First day at LGS - September 14, 1948

[by Tony Dakin, 1948-1953]

     Kegworth Primary School's eleven-plus results were announced in the assembly hall half way through the morning sometime during May 1948. The Headmaster told us  that four out of 20 had won places to Loughborough Grammar School - Don Storer, Bas Hardy, Brian Griffin and myself. I was sitting next to Jim Webster who immediately burst into tears because he hadn't won a place either to LGS or to the technical college. Ten minutes later old Gaffer Roberts returned from his office to say that he'd made a mistake and Jim Webster had a place after all.

     When I rushed home at lunch time to tell Mum and Dad the good news their only reaction was to wonder how they were going to pay for the new school uniform and the many extras. Several weeks later the school sent the official list recommending that we buy it all from Colemans in Loughborough, just about the most expensive shop in town. Much to my embarrassment my parents decided to buy everything from the Long Eaton Co-op where they could get credit and benefit from the 'Co-op Divi' which meant getting coupons to the value of 2 per cent of what was spent. Many types of clothing were still on ration in 1948 and, as far as I can recall, most of the family's clothing allowance went on me. They bought me a new grey suit, two grey shirts and a hard, beautifully made leather satchel which cost seven-and-sixpence but which had such small straps that it was never able to hold all my books as well as my sandwiches. We went to Coleman's for the cap and tie.

     My memories of that first day at LGS are still fairly vivid. I'd arranged with Don Storer, who lived almost opposite our house, that we meet up and walk together [it wasn't more than 50 yards away] to Barton's double-decker bus which stopped at the Kegworth depot en route from Long Eaton where it had picked up about a dozen LGS boys and Loughborough High school girls from outlying villages such as Chilwell and Beeston. Then it took another half an hour picking up a few others in Sutton Bonington and Hathern. Apart from a few Loughborough College students who got off at The Rushes, we were all dropped off at the northern end of Burton walks. Then it was a quick 100-yard dash along this splendid avenue of towering horse-chestnut and lime trees. A few minutes later we were walking to the eastern edge of a huge quadrangle at the end of which was a towered building with a Westminster clock chiming nine. Once inside we were ushered into a high-ceilinged, dark wood-panelled assembly room, pushed by 17 and 18-year-old prefects into ranks alongside 90 other nail-biting youngsters and told to stand to attention. A few minutes later a long line of black-robed men, and one tiny, wizened old woman, filed past us up onto a stage where they took their seats with all the pomp and ceremony of Church of England grandees. Three of the cloaked figures were at an old wooden refectory table in the centre while the half or dozen or so others sat on dark brown dining chairs either side. In the middle was a weak-looking, emaciated, grey-faced and lined old man with a mortarboard on his head and a pair of thin National Health Service glasses pushed right back against his eyes. He looked a bit like Clement Attlee 15 years after leaving Downing Street - huge bags under his eyes and totally worn out. Just two years later as he ordered me to bend over in his study for some paltry misdemeanour, I was to have first-hand experience that he wasn't nearly as fragile and weak as he looked.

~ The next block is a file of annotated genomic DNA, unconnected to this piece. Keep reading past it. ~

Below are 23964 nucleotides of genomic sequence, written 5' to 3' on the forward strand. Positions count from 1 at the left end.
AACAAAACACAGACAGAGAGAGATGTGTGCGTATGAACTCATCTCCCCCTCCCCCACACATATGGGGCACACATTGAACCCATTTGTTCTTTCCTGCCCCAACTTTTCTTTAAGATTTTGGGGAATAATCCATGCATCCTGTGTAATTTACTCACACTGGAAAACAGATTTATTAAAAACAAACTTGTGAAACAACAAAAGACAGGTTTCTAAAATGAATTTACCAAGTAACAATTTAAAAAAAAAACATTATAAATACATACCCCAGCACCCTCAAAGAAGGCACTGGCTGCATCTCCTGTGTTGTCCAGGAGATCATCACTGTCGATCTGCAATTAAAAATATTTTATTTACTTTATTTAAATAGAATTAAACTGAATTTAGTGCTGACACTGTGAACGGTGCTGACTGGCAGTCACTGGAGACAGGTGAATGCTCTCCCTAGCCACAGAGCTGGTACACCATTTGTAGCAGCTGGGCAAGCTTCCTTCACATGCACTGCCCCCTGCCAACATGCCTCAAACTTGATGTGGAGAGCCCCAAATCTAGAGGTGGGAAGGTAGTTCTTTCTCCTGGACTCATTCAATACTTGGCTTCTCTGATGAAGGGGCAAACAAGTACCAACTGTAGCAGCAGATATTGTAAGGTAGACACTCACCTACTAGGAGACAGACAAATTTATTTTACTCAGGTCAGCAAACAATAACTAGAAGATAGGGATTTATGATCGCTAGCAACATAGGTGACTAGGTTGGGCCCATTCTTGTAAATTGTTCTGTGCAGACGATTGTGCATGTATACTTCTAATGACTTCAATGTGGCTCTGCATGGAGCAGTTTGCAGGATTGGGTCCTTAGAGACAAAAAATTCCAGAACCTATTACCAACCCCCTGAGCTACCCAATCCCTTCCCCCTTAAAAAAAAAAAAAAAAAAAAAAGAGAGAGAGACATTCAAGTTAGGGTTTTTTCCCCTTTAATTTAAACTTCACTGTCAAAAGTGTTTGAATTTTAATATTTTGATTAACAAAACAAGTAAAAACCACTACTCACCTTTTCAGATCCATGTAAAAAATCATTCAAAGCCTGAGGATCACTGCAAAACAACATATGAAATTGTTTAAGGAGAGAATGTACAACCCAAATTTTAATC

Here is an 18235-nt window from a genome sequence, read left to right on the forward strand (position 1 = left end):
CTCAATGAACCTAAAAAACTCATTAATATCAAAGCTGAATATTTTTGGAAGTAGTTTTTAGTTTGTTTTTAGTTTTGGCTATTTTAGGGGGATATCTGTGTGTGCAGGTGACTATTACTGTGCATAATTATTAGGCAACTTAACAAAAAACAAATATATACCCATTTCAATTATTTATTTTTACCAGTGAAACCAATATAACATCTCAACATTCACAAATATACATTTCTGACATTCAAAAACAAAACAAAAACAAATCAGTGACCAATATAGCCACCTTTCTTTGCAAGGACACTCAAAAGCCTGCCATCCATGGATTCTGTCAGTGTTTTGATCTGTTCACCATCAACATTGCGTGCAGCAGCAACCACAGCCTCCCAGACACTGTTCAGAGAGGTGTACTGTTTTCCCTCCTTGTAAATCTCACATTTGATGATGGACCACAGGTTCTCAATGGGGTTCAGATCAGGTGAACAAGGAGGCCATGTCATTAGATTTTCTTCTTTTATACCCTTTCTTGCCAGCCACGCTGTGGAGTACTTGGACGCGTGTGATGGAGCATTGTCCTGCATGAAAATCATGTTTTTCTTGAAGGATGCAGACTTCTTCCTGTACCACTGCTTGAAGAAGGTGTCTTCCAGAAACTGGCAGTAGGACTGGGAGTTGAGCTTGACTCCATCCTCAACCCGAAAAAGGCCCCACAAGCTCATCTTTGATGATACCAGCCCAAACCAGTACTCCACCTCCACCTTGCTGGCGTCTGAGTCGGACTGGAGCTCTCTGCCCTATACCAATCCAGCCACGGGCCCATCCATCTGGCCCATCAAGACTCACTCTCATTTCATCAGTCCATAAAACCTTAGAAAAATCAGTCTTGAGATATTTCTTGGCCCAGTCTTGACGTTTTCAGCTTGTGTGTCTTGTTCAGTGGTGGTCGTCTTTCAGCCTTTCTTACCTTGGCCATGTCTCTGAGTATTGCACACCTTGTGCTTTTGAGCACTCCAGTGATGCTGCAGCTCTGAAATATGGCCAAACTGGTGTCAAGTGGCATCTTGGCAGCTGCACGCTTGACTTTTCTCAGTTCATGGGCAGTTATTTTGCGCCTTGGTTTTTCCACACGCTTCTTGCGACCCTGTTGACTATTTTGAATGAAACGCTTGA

Sydney Russell Pullinger greeted us in his very precise diction and then either a secretary or one of the other masters detailed which classes and which 'houses' we were in. The classes were 3A, B and C ; the names of the houses, which showed about as much creative flair as one later came to expect of a largely scientific establishment, were North, South, East and West. I was 3C and West, the other four from Kegworth were all in 3B. At the time I thought the selection of classes was arbitrary. Only later did it occur to me that this positioning was based on the 11-plus results which  meant that I had just scraped into the bottom third.

     After the 'cloaks' filed out we were chaperoned back through the quadrangle and along to our new classrooms which were little more than badly-built nissen huts with asbestos roofs and rotting windows. The first thing that struck me about our form teacher, C. P. Tivey, was the extraordinarily careful way he took to enunciate his words, constantly showing a full set of teeth and a very strong jaw line in the process. Later he also showed us how handy he was with a ruler particularly as a means of helping us to decline our French verbs. Introductions over, we filed down to B block on the north side of the quadrangle where we were given a pile of text and exercise books from the first-floor store-room to keep us busy for the next twelve months.

     I remember another little incident from that day. It was at lunch in the dining room which, rather surprisingly since it too was a nissen hut [albeit an extra large one], also served as the music room. At the time there were about 650 at the school, 150 of whom were boarders. Lunch was taken in two sittings. There were long lines of tables, probably 15 in all and each seating about 24. At the head of each table there was a sixth-form prefect who was there to keep order, issue 'punishment' lists where appropriate and to decide who had second helpings. That first day I sat at the end of one of the tables with  Bas Hardy. The main course was minced meat and cabbage and Bas' first forkful disturbed a caterpillar which crawled to the side of his plate. Bas didn't put his hand up for a second helping and the episode put me off cabbage until I was well into my 30s !